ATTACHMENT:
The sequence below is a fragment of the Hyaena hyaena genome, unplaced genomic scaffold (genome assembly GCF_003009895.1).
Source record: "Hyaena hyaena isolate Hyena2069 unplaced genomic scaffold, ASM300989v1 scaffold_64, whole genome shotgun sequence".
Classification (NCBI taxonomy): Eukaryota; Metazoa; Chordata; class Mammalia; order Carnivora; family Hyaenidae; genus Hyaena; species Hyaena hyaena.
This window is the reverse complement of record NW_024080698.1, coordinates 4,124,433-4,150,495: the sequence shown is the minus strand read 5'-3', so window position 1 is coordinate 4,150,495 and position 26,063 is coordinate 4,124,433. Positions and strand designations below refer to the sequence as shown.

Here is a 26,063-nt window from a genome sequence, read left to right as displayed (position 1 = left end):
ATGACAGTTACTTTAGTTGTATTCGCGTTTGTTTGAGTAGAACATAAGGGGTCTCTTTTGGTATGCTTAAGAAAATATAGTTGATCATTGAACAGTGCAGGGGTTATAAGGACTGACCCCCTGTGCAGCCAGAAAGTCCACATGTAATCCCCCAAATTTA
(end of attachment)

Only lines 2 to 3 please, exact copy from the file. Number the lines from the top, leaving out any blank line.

Source record: "Hyaena hyaena isolate Hyena2069 unplaced genomic scaffold, ASM300989v1 scaffold_64, whole genome shotgun sequence".
Classification (NCBI taxonomy): Eukaryota; Metazoa; Chordata; class Mammalia; order Carnivora; family Hyaenidae; genus Hyaena; species Hyaena hyaena.